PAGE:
Bringing An Old Lady Back To Life (Part 2)

Hello again, for anyone who was interested in the first installment, here we go with the second.

I finished off on the weekend before turning the boat, so it seems like a good place to get going. Now picture if you will my workshop, which is in fact a single garage. A small single garage without enough room to fit my car in. Add into this a scorpion and space to work suddenly becomes very limited. I had a problem to solve, which was; How do I turn this boat over with the equipment I have, in the space that I have? The answer was not exactly the textbook way. I jury rigged a bed frame, one of those with a desk underneath, I put the uprights either side of the boat and used the bars at the top to hold them apart. The feet of the bed I wedged against the sides of the garage and lashed the tops to a strong point. This made a surprisingly sturdy frame, but I wouldn’t recommend trying this at home so to speak. I put ratchet straps under the hull in two places and lifted the boat on these equally. This allowed me to turn the boat myself, and under control. I rested the boat upside down on a trestle aft and an axle stand to the mast step.


Once she was over I was able to see (for the first time) the state of the hull properly, waiting till this stage was a risk but thankfully it didn’t bite me too much. I noticed that most of the screw filler was rotten or missing and there was an area on the bow that needed to be re-skimmed with epoxy. I started by painstakingly removing all of the screw head filler, delicately of course as I didn’t know the state of the screw underneath or the wood surrounding. Once this was all removed and the holes cleaned up, I got onto mixing the epoxy I would need to fill everything I had just removed. This job isn’t a difficult one but the trick is to use a microfiber filler in the epoxy, enough to make it stiff, but not enough to make it hard; a bit like a meringue! Then you have to get the filled epoxy into the holes without trapping air. You are probably asking why I’m telling you this, well just to give an idea if the this job can take. Once all of the holes were filled, I quickly re-skimmed the bow and gave it all a day or so to properly go off.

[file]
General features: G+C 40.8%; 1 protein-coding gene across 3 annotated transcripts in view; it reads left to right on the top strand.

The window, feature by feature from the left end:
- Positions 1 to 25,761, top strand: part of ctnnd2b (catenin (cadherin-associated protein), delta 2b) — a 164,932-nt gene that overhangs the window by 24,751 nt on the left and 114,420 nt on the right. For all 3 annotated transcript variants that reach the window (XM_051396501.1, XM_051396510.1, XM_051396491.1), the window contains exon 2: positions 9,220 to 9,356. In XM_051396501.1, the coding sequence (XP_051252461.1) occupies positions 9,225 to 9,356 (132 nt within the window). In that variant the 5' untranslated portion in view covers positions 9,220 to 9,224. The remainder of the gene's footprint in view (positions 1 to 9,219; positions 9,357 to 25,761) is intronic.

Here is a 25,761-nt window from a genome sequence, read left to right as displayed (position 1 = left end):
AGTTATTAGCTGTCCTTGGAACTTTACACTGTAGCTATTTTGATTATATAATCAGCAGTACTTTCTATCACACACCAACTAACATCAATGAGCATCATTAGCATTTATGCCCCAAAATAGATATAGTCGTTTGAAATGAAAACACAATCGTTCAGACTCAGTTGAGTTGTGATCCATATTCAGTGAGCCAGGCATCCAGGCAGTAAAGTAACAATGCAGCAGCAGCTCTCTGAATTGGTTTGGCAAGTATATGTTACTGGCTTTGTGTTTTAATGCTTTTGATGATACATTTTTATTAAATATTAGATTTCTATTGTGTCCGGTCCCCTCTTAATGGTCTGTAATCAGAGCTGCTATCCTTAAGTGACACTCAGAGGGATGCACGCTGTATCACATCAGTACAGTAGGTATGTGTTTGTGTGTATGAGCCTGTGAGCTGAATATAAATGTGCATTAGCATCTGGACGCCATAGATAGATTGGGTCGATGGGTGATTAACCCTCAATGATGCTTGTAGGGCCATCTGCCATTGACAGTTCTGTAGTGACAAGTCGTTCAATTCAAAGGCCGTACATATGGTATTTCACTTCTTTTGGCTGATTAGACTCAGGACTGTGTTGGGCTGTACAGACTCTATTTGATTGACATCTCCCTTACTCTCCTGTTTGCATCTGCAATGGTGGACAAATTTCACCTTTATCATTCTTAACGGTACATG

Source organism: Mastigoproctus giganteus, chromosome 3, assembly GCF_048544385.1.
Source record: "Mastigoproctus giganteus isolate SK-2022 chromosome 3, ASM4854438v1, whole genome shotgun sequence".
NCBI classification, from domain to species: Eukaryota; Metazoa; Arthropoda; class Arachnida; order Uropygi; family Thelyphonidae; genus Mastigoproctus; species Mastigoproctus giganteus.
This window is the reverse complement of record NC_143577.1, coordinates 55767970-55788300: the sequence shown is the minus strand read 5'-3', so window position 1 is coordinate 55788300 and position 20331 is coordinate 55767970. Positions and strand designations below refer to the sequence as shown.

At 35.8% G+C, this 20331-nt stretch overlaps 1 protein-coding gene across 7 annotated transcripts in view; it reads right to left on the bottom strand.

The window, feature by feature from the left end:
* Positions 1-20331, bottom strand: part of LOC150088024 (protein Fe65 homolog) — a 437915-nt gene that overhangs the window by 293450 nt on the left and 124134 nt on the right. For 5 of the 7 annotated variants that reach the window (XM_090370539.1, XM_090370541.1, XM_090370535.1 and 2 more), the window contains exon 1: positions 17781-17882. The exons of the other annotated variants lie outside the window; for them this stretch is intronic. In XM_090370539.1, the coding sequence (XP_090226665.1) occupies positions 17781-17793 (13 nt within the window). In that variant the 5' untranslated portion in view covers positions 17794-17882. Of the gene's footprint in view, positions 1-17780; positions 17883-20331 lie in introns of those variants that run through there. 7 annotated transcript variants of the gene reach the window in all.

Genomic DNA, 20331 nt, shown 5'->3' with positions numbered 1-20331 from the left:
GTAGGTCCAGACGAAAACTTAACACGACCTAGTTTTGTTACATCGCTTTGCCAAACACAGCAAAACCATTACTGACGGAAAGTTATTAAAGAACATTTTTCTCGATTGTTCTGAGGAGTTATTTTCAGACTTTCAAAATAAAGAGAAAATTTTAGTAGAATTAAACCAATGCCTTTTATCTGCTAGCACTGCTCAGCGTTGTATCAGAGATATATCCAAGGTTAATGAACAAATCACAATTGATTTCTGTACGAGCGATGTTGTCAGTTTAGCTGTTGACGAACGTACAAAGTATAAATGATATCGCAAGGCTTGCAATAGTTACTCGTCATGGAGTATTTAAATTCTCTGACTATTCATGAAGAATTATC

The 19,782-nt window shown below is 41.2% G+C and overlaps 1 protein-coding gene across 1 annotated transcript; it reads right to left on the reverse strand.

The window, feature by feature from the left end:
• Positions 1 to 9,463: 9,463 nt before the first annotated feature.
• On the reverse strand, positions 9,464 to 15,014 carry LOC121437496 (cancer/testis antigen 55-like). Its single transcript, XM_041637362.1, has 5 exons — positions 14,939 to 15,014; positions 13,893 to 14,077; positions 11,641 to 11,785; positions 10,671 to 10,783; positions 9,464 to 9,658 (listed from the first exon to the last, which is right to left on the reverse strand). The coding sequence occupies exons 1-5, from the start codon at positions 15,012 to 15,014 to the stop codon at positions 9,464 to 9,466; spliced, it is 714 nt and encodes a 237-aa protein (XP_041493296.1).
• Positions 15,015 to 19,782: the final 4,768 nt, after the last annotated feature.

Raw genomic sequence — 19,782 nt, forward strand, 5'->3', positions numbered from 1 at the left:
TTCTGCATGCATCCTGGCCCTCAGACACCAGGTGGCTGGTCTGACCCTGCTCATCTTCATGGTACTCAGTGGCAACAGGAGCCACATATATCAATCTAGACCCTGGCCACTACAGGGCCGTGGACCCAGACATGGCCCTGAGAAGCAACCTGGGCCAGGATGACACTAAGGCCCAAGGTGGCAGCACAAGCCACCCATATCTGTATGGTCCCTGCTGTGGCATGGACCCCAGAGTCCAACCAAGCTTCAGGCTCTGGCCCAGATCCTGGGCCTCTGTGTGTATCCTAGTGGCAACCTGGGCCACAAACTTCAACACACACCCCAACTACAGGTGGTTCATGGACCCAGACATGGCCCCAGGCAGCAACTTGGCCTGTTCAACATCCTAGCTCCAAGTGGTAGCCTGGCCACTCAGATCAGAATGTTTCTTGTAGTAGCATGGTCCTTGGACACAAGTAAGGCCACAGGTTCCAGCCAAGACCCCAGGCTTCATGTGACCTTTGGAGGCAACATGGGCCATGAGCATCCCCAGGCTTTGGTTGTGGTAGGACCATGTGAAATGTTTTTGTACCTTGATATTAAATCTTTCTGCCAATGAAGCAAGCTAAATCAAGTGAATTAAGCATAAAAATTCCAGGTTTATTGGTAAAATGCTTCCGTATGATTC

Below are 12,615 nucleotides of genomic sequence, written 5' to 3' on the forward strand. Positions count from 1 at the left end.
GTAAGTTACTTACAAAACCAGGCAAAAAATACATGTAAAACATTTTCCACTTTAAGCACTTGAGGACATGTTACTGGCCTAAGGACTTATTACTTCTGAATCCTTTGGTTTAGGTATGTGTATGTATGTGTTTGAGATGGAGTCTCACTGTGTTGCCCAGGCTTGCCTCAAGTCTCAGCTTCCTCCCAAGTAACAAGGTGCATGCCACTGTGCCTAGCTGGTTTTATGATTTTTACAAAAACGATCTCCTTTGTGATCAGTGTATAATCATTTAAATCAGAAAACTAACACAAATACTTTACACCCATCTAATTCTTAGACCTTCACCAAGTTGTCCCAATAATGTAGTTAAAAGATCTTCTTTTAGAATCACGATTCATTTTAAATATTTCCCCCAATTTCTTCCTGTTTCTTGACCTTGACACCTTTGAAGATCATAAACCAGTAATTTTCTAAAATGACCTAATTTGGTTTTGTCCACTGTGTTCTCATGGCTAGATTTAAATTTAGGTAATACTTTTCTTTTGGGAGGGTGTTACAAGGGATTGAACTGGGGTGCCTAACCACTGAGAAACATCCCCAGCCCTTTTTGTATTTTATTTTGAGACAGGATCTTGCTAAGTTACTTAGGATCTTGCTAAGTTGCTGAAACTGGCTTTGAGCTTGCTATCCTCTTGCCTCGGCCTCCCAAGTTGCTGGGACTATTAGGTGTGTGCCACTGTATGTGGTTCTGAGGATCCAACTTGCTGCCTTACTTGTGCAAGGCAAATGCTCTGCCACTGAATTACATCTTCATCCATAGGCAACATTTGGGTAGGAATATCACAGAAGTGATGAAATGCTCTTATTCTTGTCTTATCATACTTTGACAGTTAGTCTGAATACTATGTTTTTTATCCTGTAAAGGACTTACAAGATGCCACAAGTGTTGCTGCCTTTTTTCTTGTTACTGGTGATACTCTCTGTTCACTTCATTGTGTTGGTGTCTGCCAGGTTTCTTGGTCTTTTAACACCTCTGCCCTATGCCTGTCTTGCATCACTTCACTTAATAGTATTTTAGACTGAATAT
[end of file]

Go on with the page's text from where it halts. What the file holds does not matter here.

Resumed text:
Now to the sanding part , although I wont linger on this, (we don’t all have to be bored by it). Once she was sanded smooth, I gave her a good clean up and started to apply the undercoat. I can honestly say that every part of this boat has been painted by brush, a technique I feel is waning under the finish of a spray gun. All I will say is you can see the results for yourself.


I’m sorry about the sideways pic. I Don’t really want to go on too much about the next part, once she was painted and the paint had hardened off, I turned her using the same technique as described above, then put her on her shiny new trolley. Once upright again I got onto the delightful task of sanding her down. A hoover attachment would have been useful here but I had to rely on the rubbish filter on the sander, which you may have guessed from me calling it rubbish, that it didn’t work. By now the garage too small for my car is full of fine particles of scorpion, and it is everywhere! Clearly I had a bit of an issue with applying varnish in this environment, so I painted the floor and towed her back to the place I found her.


And this is where she still is, waiting now for the varnish to harden off properly, and yes, I used a brush for this job too. The next phase of this is planning the rigging. As I stated in my last post, she was stripped bare. The only evidence of her ever being used is marks on the centreboard and holes for the jib sheet and fairlead. And apart from the toe straps, that is it. I would like some guidance on this if anyone has pictures or plans from the early boats. For now though, I will leave you with a few pictures of this one freshly revived, and brought back from the brink of destruction, all in a garage too small for my car.



Phil Slade
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